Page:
I find myself agreeing with David Brooks, who at last count hadn’t written anything that made sense since Bobos in Paradise. But he sure has Mitt Romney’s number:
When this country was founded, James Madison envisioned a noisy public square with different religious denominations arguing, competing and balancing each other’s passions. But now the landscape of religious life has changed. Now its most prominent feature is the supposed war between the faithful and the faithless. Mitt Romney didn’t start this war, but speeches like his both exploit and solidify this divide in people’s minds. The supposed war between the faithful and the faithless has exacted casualties.
The first casualty is the national community. Romney described a community yesterday. Observant Catholics, Baptists, Methodists, Jews and Muslims are inside that community. The nonobservant are not. There was not even a perfunctory sentence showing respect for the nonreligious. I’m assuming that Romney left that out in order to generate howls of outrage in the liberal press.
The second casualty of the faith war is theology itself. In rallying the armies of faith against their supposed enemies, Romney waved away any theological distinctions among them with the brush of his hand. In this calculus, the faithful become a tribe, marked by ethnic pride, a shared sense of victimization and all the other markers of identity politics.
In Romney’s account, faith ends up as wishy-washy as the most New Age-y secularism. In arguing that the faithful are brothers in a common struggle, Romney insisted that all religions share an equal devotion to all good things. Really? Then why not choose the one with the prettiest buildings?
In order to build a voting majority of the faithful, Romney covered over different and difficult conceptions of the Almighty. When he spoke of God yesterday, he spoke of a bland, smiley-faced God who is the author of liberty and the founder of freedom. There was no hint of Lincoln’s God or Reinhold Niebuhr’s God or the religion most people know — the religion that imposes restraints upon on the passions, appetites and sinfulness of human beings. He wants God in the public square, but then insists that theological differences are anodyne and politically irrelevant.
Romney’s job yesterday was to unite social conservatives behind him. If he succeeded, he did it in two ways. He asked people to rally around the best traditions of America’s civic religion. He also asked people to submerge their religious convictions for the sake of solidarity in a culture war without end.
One especially slimy passage from Romney’s speech escaped Brooks’s attention:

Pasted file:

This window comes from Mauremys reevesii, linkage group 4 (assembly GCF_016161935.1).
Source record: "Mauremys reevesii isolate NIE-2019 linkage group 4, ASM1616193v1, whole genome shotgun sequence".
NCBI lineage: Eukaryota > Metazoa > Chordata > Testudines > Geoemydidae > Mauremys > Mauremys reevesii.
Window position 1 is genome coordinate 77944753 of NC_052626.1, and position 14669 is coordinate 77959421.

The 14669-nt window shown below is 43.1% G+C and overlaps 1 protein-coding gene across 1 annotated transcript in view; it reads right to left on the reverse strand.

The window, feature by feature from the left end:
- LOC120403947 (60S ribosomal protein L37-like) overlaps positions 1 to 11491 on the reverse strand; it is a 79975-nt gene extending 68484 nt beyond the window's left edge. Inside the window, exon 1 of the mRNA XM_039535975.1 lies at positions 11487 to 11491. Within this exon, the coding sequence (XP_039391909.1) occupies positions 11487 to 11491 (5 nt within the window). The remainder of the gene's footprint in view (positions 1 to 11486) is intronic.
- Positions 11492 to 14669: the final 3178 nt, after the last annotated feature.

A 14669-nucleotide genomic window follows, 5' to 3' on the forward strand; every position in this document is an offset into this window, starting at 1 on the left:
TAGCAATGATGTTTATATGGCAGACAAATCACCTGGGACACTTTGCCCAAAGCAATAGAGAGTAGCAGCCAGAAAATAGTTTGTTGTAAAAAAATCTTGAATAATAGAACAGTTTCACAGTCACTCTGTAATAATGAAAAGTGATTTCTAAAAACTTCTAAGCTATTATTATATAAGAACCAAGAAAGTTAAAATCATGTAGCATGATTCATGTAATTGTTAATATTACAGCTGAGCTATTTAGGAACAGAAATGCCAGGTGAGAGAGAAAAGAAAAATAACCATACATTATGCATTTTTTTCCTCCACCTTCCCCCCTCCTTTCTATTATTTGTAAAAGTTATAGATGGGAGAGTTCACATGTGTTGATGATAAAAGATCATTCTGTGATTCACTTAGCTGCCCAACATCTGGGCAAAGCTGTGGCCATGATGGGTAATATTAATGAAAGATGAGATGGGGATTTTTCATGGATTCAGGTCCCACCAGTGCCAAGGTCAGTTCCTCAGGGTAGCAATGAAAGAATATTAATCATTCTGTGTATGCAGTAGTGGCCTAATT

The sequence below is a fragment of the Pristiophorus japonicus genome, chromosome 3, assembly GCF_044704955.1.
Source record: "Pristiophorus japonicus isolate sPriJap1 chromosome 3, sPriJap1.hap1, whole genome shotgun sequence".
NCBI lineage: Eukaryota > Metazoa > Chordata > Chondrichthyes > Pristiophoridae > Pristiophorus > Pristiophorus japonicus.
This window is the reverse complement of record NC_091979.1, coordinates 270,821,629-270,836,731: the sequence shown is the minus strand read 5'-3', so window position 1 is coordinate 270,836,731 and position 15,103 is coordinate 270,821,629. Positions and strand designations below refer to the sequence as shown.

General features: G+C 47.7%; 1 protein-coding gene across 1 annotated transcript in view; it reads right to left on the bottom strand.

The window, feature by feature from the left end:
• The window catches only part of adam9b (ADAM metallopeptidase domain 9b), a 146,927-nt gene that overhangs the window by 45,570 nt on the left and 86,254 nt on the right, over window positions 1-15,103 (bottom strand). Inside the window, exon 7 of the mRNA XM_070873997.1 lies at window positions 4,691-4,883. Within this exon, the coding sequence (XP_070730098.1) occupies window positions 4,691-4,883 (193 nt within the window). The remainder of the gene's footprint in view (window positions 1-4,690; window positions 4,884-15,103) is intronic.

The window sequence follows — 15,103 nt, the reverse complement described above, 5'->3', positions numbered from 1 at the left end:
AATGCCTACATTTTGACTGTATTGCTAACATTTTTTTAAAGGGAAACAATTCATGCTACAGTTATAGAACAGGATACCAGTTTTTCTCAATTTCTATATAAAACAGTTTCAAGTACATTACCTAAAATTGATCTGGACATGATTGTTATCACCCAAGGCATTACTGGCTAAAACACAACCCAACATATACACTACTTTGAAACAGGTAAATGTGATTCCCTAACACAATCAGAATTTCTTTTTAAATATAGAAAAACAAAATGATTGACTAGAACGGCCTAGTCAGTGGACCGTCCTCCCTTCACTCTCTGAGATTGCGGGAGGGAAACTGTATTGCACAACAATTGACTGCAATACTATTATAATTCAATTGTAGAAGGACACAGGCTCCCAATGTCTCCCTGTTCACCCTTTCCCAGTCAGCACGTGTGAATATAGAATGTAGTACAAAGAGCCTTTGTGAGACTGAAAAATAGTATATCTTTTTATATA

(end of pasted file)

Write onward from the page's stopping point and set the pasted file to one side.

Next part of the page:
There is one fundamental question about which I often am asked. What do I believe about Jesus Christ? I believe that Jesus Christ is the Son of God and the Savior of mankind. My church’s beliefs about Christ may not all be the same as those of other faiths. Each religion has its own unique doctrines and history. These are not bases for criticism but rather a test of our tolerance. Religious tolerance would be a shallow principle indeed if it were reserved only for faiths with which we agree.
There are some who would have a presidential candidate describe and explain his church’s distinctive doctrines. To do so would enable the very religious test the founders prohibited in the Constitution. No candidate should become the spokesman for his faith. For if he becomes President he will need the prayers of the people of all faiths.
So it’s wrong to ask a candidate about his religious beliefs, because that would constitute a “religious test.” But it’s fine to pit believers against unbelievers, and if a candidate happens to share a relgious belief that will help him appeal to the majority faction in his party, it’s fine for him to parade that belief. Rabbi Joshua, whom Mitt Romney believes to be the Son of God and the Savior of Mankind, had a phrase for that sort of public religiosity. He called it praying on the streetcorners, to be seen of men, and instructed his followers to behave otherwise.
It says bad things about the direction in which the country has been going that Romney’s Mormonism is a campaign issue against him, as his father’s was not in 1968. But though I weep for the country, I’m not going to waste anymore sympathy on Romney. Anything he gets, he’s got coming to him. With the measure that he uses, may it be measured out to him: pressed down, shaken together, and running over.
Update It’s not just unbelievers Romney has no use for; apparently no non-monotheists need apply.